This story was updated to reflect breaking news.
Deni Avdija, a 6’9” forward for Maccabi Tel Aviv, was selected ninth overall by the Washington Wizards at NBA Draft 2020, becoming the highest-drafted Israeli player ever and just the second Israeli player to be drafted in the first round of the NBA Draft.
Avdija told a press in a Zoom scrum before the draft he was looking forward to hearing his name called.
“It’s always an honor to represent your country,” he said. “You know, Israel is a really small country – we didn’t provide a lot of players like other places. And for me to put the flag wherever I go and support it, I’m proud I can do that.”
According to his profile on the Maccabi Tel Aviv team website, Avdija (pronounced “Ahv-deeya”) was born in Beit Zera, a kibbutz just south of the Sea of Galilee, to Zufer Avdija, a Serbian Gorani-Muslim who played basketball in the Israeli league, and Sharon Artzi, an Israeli Jew who ran track-and-field.
Speaking from his home in Israel, wearing a hat and sporting a goatee, Avdija told the assembled press that had developed friendships with both Casspi and former NBA star Amare Stoudemire, both of whom were his teammates last season at Maccabi. Stoudemire is now an assistant coach with the Brooklyn Nets, who control the nineteenth pick.
Casspi, who interviewed the prospect at length on his podcast in May, introduced him to listeners as “the greatest talent in Israeli basketball history.”
Avdija’s rapid ascent through the competitive ranks in Israel, a country with a passionate basketball following, was unprecedented.
At 16, he became the youngest player to play for Maccabi Tel Aviv, a European basketball powerhouse that frequently signs former NBA players. And last summer, as a 19-year-old, he led Israel’s under-20 team to the country’s second consecutive FIBA U20 European Championship and took home the tournament’s most valuable player honors.
After securing a one-year deferment to play in the tournament, Avdija enlisted in the IDF this April and fulfilled his mandatory service with a few weeks of basic training, he told Casspi.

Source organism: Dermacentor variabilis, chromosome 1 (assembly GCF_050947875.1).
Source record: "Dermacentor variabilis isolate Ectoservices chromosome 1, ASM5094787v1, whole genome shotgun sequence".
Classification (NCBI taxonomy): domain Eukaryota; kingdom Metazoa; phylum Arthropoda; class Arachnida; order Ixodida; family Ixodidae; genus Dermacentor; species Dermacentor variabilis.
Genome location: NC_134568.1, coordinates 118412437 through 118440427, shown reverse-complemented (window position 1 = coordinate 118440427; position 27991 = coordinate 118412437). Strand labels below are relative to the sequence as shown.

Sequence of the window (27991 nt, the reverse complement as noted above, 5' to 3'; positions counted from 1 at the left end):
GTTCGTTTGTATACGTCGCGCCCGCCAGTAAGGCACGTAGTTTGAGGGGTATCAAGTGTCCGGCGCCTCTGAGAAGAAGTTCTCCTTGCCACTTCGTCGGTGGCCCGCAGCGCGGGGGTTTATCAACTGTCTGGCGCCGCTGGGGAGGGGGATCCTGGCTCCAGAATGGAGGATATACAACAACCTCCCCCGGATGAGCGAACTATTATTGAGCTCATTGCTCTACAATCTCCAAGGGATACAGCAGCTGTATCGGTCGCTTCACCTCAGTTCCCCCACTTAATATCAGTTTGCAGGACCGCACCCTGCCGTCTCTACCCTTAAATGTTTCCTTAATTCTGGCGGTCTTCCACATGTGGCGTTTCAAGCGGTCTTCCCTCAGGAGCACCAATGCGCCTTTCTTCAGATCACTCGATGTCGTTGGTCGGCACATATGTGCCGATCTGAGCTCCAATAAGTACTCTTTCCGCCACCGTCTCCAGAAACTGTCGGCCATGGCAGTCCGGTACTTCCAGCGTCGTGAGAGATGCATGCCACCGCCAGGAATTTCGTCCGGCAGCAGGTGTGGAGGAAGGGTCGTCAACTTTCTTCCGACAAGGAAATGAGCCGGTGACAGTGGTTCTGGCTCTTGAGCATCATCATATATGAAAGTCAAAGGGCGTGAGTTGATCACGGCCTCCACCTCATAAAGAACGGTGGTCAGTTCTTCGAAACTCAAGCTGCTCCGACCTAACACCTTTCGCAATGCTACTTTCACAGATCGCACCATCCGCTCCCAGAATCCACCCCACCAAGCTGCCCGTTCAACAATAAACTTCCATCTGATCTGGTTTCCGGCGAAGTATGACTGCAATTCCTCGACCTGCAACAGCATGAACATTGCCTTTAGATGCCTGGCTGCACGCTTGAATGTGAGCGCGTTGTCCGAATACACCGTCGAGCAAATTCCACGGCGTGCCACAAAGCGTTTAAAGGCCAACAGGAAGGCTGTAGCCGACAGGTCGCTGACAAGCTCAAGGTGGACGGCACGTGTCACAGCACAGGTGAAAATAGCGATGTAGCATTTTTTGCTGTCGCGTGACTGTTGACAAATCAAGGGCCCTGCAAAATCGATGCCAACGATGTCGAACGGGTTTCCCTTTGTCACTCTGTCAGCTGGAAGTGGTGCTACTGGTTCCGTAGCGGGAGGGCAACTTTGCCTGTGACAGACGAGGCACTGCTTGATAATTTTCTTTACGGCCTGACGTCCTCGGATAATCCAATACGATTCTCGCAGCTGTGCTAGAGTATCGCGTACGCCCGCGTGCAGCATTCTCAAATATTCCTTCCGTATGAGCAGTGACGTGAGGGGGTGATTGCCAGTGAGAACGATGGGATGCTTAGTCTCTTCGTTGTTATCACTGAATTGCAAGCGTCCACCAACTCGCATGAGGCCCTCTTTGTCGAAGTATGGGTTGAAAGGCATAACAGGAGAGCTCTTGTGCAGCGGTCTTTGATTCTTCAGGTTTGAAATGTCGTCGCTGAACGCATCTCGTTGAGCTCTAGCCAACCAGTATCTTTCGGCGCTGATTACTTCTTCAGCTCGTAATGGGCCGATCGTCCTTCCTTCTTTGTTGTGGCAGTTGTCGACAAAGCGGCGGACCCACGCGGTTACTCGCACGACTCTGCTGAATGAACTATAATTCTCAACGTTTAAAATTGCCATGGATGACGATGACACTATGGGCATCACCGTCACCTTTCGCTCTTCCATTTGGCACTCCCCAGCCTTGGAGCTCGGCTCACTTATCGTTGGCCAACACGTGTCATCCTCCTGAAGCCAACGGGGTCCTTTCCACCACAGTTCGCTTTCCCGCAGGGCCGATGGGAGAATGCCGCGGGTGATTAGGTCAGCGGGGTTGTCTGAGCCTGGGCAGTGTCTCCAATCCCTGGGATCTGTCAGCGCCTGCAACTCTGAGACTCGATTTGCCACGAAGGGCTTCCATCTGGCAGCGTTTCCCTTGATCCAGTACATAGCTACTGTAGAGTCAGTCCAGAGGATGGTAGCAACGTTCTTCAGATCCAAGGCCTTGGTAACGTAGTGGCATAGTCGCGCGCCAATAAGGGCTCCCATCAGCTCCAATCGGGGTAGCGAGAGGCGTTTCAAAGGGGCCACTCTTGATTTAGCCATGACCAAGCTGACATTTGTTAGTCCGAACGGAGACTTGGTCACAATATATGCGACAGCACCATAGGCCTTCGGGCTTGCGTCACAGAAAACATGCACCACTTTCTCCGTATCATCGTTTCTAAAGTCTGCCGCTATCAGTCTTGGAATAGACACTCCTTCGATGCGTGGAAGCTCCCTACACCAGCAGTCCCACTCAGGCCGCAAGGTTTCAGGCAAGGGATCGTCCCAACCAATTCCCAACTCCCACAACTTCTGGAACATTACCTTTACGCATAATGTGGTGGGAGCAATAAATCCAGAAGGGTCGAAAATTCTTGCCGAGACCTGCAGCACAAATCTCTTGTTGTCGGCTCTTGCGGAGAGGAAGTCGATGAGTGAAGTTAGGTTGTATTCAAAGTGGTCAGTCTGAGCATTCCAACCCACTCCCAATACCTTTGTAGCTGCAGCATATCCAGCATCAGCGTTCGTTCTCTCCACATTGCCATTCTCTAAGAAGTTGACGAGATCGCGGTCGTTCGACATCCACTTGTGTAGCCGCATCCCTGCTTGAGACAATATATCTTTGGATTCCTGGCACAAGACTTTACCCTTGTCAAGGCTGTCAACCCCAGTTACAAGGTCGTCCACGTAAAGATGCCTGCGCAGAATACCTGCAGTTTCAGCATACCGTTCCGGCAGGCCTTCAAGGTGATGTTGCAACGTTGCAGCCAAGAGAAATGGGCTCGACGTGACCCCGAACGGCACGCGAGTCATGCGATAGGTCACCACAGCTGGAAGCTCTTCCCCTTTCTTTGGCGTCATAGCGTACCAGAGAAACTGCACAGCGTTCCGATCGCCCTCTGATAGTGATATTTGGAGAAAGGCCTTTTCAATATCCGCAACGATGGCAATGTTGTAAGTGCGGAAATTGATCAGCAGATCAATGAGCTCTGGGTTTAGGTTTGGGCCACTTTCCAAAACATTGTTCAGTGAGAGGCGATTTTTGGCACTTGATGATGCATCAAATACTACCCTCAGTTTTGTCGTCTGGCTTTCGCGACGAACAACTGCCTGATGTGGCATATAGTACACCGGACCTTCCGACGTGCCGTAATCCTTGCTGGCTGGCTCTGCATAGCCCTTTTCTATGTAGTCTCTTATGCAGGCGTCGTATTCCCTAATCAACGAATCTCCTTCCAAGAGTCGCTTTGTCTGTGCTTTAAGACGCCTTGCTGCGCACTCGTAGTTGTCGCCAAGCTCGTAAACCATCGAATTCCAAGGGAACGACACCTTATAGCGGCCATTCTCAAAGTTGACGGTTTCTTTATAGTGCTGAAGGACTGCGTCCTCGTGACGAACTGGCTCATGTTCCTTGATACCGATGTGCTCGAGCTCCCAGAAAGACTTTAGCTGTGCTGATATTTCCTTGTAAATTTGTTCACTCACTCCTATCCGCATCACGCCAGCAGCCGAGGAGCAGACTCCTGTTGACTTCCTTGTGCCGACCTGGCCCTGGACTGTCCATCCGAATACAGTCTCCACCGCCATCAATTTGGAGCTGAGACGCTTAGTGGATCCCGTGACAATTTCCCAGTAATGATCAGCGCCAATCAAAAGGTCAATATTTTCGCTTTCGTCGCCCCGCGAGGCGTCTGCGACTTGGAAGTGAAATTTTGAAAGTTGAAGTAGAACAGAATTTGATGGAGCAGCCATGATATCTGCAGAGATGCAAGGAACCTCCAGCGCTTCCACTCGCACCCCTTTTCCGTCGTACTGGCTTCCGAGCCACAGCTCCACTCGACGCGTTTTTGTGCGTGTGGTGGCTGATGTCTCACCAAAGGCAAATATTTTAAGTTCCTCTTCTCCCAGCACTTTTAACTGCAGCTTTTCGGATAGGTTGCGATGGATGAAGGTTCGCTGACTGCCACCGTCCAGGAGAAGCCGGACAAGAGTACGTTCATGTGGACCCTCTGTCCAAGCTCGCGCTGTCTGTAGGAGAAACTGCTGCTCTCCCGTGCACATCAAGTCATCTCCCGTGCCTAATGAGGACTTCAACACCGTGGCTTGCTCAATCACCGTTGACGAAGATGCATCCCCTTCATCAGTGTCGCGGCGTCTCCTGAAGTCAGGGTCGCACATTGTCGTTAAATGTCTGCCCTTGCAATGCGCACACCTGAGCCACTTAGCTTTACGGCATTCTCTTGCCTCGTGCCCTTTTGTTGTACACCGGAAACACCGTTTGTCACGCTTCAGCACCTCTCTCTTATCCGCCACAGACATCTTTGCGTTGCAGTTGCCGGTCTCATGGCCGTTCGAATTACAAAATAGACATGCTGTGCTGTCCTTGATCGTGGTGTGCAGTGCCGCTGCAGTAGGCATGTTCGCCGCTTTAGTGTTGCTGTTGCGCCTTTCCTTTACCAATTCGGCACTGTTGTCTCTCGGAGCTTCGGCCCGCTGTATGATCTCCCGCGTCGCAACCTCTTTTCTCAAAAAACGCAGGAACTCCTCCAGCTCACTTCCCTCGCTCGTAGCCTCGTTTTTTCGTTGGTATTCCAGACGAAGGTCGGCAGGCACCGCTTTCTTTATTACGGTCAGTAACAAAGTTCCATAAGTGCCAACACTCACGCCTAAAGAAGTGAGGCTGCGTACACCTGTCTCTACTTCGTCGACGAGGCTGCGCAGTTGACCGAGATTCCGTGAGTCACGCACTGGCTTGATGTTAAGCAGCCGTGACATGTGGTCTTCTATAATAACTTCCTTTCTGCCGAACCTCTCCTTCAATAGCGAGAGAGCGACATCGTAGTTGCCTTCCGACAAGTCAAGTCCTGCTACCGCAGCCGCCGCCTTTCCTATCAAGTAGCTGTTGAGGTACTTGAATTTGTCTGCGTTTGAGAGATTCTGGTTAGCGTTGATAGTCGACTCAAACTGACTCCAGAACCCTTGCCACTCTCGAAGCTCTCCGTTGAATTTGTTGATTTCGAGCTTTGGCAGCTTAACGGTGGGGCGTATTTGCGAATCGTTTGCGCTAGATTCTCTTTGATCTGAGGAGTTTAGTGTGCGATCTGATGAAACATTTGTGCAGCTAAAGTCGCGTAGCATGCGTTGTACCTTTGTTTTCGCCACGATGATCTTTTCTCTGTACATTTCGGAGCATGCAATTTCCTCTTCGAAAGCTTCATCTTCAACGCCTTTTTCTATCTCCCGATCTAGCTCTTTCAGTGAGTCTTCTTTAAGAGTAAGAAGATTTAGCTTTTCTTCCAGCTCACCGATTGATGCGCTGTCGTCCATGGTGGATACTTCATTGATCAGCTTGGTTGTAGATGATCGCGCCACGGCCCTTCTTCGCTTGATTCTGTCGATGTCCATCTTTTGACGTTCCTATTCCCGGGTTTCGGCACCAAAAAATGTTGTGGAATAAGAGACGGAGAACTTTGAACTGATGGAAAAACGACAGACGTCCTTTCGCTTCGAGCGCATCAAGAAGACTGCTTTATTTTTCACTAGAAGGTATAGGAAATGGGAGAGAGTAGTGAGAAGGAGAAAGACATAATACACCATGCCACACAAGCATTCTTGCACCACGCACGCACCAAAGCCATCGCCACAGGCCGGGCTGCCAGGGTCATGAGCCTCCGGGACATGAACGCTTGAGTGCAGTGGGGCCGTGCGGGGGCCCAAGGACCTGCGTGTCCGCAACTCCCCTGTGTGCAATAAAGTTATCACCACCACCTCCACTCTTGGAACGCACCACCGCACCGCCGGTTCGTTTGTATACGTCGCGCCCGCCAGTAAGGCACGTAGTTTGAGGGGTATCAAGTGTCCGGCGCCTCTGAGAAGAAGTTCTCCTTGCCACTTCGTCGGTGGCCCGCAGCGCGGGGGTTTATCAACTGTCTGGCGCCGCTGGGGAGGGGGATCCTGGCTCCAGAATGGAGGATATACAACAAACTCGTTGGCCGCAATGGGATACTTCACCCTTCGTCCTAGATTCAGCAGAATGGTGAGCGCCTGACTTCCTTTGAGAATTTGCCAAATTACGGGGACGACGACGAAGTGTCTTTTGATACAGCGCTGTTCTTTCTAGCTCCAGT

In the same podcast, he admitted it was hard to think about leaving home. “I grew up here,” he said, speaking in Hebrew. “I speak the language, I enjoy it here, my friends and family are here, I know the land, and suddenly to move to a foreign country — it’s very hard to adjust.” The only child said his parents will move with him to the states.
But, Avdija added that his experiences playing professionally had prepared him well for the competitive intensity of the NBA. “I’ve played with professionals, players who come to practice and fight for their salary, for their food, and I’ve benefited from that experience,” he said.
Avdija is the third Israeli to be drafted. The only other Israeli to have been drafted in the first round is Omri Casspi, who the Sacramento Kings selected 23rd in 2009. Lior Eliyahu was a second-round pick in 2006 but never played in the league. Gal Mekel, an Israeli who went undrafted, played briefly for Dallas and New Orleans from 2013-15.
“What’s the chances of any basketball player in the world to get drafted to the league?” Avdija said. “It’s not a high percentage. So me as an Israeli, coming from a small place, working hard, going through all the ups and downs through my career…I’m taking another step, another big step for my career. It’s a dream come true.”
Deni Avdija to join NBA